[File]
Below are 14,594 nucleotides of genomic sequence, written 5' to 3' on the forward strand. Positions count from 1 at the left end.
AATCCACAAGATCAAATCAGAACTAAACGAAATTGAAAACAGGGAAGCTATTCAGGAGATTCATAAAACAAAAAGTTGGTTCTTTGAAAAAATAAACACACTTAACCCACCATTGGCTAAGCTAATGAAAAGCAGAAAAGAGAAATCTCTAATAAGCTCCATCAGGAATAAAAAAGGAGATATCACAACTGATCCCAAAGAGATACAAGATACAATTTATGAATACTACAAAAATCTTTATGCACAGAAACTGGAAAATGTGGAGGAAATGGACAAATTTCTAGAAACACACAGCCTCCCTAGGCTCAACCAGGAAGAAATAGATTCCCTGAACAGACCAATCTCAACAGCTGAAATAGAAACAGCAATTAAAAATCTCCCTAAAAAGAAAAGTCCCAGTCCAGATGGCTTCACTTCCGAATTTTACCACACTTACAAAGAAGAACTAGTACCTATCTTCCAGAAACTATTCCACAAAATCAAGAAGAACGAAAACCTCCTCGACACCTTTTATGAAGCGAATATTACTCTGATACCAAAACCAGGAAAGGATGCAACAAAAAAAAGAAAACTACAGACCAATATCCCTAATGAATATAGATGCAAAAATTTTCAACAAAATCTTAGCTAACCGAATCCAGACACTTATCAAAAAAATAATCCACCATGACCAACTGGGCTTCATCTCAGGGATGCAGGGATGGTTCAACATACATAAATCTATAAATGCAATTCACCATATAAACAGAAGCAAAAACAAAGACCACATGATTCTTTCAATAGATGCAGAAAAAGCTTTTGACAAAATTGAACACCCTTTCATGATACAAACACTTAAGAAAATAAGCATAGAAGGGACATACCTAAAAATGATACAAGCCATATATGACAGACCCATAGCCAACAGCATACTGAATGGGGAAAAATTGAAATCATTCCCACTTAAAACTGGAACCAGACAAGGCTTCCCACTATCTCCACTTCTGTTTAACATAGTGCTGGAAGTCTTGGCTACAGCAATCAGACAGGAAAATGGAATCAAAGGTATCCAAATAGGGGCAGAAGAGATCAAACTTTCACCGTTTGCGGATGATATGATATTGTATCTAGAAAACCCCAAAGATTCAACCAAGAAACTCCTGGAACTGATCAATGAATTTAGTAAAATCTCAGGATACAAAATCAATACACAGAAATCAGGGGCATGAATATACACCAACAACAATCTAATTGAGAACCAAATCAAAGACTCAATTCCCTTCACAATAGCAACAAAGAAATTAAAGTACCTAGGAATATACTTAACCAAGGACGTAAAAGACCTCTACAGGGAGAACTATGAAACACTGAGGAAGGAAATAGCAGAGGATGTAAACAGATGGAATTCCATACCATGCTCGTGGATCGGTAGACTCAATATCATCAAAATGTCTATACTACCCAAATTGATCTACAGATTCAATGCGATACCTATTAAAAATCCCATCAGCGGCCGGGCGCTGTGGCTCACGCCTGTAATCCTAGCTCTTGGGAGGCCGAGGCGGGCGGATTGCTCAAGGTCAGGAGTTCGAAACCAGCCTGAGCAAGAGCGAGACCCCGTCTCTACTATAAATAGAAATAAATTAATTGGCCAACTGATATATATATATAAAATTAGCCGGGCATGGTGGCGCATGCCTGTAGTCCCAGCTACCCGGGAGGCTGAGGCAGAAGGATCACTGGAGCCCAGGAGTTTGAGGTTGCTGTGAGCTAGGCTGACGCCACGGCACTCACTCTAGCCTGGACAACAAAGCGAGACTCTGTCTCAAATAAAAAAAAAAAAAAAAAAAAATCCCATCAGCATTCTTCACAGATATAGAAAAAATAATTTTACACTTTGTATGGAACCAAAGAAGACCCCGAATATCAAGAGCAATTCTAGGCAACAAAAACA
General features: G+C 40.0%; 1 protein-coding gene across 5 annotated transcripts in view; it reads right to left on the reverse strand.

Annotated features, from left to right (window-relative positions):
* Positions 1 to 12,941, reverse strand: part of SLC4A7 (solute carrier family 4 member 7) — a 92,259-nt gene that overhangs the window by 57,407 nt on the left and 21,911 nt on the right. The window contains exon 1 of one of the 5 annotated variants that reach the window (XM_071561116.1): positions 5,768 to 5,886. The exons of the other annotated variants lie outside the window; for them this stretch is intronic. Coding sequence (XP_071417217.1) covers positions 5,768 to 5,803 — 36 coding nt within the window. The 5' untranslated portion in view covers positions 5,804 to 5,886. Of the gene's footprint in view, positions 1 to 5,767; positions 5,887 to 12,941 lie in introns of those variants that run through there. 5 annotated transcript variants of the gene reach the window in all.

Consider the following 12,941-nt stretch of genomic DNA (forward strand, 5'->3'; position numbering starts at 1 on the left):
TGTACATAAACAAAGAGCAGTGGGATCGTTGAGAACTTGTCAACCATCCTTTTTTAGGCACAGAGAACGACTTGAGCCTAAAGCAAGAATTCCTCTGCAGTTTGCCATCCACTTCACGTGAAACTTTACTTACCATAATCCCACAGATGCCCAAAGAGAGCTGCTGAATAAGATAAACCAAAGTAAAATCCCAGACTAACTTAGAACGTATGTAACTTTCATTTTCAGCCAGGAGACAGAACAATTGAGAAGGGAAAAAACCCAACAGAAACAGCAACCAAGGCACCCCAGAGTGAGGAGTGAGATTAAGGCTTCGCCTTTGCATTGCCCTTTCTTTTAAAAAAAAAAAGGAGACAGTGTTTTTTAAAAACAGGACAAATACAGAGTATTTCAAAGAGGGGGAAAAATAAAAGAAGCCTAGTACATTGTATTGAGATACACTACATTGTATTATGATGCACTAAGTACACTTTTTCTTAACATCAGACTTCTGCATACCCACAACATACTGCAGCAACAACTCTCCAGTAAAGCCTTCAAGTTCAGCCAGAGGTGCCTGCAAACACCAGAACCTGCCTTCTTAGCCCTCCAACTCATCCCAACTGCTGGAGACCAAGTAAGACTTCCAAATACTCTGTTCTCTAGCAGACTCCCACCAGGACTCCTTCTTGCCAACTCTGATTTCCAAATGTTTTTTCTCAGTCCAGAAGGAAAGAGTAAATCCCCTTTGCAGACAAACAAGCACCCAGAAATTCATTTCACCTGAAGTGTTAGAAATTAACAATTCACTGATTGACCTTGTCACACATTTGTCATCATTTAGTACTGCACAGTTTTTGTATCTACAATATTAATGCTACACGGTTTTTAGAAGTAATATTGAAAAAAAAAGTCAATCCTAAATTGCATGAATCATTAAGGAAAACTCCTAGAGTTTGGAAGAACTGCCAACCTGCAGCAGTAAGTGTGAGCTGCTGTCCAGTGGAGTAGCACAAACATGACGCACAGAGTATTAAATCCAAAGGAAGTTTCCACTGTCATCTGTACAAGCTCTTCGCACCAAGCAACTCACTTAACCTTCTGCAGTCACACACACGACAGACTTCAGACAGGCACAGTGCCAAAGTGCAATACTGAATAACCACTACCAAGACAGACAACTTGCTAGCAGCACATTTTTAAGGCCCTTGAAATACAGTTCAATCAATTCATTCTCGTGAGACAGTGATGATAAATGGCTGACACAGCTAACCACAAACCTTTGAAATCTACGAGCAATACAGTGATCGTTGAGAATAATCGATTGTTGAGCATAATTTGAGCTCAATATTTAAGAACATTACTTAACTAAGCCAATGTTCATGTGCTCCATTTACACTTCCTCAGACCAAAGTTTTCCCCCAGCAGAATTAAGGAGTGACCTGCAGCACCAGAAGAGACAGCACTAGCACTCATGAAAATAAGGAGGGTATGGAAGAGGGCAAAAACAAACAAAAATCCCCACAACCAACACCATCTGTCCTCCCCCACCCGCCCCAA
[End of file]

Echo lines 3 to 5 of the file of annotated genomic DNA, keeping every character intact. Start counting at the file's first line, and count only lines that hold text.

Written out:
General features: G+C 40.0%; 1 protein-coding gene across 5 annotated transcripts in view; it reads right to left on the reverse strand.

Annotated features, from left to right (window-relative positions):
* Positions 1 to 12,941, reverse strand: part of SLC4A7 (solute carrier family 4 member 7) — a 92,259-nt gene that overhangs the window by 57,407 nt on the left and 21,911 nt on the right. The window contains exon 1 of one of the 5 annotated variants that reach the window (XM_071561116.1): positions 5,768 to 5,886. The exons of the other annotated variants lie outside the window; for them this stretch is intronic. Coding sequence (XP_071417217.1) covers positions 5,768 to 5,803 — 36 coding nt within the window. The 5' untranslated portion in view covers positions 5,804 to 5,886. Of the gene's footprint in view, positions 1 to 5,767; positions 5,887 to 12,941 lie in introns of those variants that run through there. 5 annotated transcript variants of the gene reach the window in all.